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Old 07-19-2016, 03:48 PM   #15
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That used to be my 27' Airstream...
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Old 07-19-2016, 05:08 PM   #16
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Originally Posted by dalecamp` View Post
If you have 4WD. Stop at the top and shift to 4WD low range. I do that in Colorado. It'll take me to the bottom going about 30-35 with very little use of the brakes. Then I pull over and go back to 2WD in tow haul. Good luck. Be safe.
NO, NO, NO...you never want to use 4WD low on pavement unless you want to replace your drive train. 4WD low is only to be used on dirt, sand, snow or rock crawling on loose material.
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Old 07-19-2016, 05:27 PM   #17
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There are some really scary posts here with what I consider BAD advice. I've lived in Colorado all my life and drive and tow in the mountains regularly. One of my best friends is a former aircraft and diesel mechanic. That gives you a little background on my recommendations.

- As previous poster mentioned, do not tow in 4WD. The torque on turns can really mess up your truck.
- DO use the tow/haul mode, and manually shift into the Triptonic mode. Downshift when necessary, I try to keep the RPM's at 4,000 or less. In my Tundra, that's usually 2nd or 3rd gear.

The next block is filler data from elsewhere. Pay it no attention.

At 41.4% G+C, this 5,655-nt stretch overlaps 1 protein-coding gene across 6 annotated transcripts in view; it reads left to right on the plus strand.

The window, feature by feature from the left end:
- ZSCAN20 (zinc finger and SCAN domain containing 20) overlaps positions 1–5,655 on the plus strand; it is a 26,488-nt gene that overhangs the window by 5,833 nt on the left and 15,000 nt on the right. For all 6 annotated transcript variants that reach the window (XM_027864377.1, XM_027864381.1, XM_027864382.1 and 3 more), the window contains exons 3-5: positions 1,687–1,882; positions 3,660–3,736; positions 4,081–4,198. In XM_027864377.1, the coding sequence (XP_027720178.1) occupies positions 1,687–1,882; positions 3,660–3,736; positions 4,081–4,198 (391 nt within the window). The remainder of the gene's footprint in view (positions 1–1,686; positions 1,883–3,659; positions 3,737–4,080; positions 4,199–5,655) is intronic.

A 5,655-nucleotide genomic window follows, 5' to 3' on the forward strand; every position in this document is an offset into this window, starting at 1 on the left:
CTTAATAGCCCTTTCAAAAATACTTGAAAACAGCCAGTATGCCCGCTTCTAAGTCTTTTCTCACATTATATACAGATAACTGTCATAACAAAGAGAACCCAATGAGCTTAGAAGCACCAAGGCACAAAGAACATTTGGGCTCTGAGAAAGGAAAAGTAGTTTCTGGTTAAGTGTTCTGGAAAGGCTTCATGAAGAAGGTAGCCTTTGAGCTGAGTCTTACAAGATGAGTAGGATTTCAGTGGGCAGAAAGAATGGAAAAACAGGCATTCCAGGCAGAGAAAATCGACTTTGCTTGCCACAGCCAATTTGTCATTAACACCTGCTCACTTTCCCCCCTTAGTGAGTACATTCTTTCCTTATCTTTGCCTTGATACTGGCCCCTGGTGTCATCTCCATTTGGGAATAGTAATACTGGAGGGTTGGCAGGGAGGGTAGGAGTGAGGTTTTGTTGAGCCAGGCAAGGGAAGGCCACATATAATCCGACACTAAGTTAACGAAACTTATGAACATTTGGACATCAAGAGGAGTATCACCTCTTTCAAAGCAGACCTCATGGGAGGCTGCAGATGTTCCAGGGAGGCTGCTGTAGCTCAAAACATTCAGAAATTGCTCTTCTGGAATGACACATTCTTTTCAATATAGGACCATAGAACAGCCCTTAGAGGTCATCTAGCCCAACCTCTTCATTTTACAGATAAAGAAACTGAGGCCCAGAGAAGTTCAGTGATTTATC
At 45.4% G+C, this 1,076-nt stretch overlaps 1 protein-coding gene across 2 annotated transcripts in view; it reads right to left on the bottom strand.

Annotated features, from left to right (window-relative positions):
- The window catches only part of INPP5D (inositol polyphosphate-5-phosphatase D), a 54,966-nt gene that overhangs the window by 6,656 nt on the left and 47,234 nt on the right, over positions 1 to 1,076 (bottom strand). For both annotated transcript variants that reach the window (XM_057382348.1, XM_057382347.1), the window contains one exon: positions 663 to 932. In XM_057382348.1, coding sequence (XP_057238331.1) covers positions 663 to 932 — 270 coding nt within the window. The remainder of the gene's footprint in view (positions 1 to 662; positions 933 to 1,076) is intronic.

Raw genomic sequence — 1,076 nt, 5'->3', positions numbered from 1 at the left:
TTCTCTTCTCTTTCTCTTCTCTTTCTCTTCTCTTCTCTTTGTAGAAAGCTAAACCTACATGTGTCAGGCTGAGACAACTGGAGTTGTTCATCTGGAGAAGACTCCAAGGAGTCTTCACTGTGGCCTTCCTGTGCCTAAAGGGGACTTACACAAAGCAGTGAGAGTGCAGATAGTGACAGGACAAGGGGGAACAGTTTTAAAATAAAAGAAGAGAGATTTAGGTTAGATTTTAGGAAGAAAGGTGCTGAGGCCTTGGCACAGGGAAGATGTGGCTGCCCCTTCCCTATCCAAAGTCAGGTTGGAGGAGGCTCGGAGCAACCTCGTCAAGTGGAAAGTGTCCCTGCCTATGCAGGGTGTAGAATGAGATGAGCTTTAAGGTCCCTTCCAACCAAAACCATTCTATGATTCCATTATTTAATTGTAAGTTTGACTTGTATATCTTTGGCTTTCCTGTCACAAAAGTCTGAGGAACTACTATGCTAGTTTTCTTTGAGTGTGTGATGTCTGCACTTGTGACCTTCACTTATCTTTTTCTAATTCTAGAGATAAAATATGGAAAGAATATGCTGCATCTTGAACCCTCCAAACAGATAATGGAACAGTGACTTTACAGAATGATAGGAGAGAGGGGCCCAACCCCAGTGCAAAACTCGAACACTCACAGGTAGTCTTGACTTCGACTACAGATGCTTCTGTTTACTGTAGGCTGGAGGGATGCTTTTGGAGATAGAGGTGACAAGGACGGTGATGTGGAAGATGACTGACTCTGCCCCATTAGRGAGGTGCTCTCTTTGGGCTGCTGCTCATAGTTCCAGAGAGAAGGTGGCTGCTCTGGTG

Keeping the transmission in Drive and braking down 10 mph once you roll up the speed is a recipe for brake burnout! Your transmission is made to be used downhill, you aren't going to burn it up. Try to keep at a level speed, not yo yo up and down. I manually apply my trailer brake through my Prodigy P2 controller when necessary to help. I've got it set on 7.0

Slow and easy is best. An extra 5 minutes on a long downhill doesn't make much difference at the end of a trip. And my blood pressure is much better!
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Old 07-19-2016, 07:06 PM   #18
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Quote:
Originally Posted by dalecamp` View Post
If you have 4WD. Stop at the top and shift to 4WD low range. I do that in Colorado. It'll take me to the bottom going about 30-35 with very little use of the brakes. Then I pull over and go back to 2WD in tow haul. Good luck. Be safe.
I agree with MOJO and MFREZ, DO NOT use the 4WD. Just use the Select modes in the transmission as suggested.

Note that I drive a Tundra, live in Colorado and Arizona mountains and this is the technique I suggest.
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Old 07-19-2016, 07:08 PM   #19
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snip>>>>

Keeping the transmission in Drive and braking down 10 mph once you roll up the speed is a recipe for brake burnout! Your transmission is made to be used downhill, you aren't going to burn it up. Try to keep at a level speed, not yo yo up and down. I manually apply my trailer brake through my Prodigy P2 controller when necessary to help. I've got it set on 7.0

Slow and easy is best.
<<<<< snip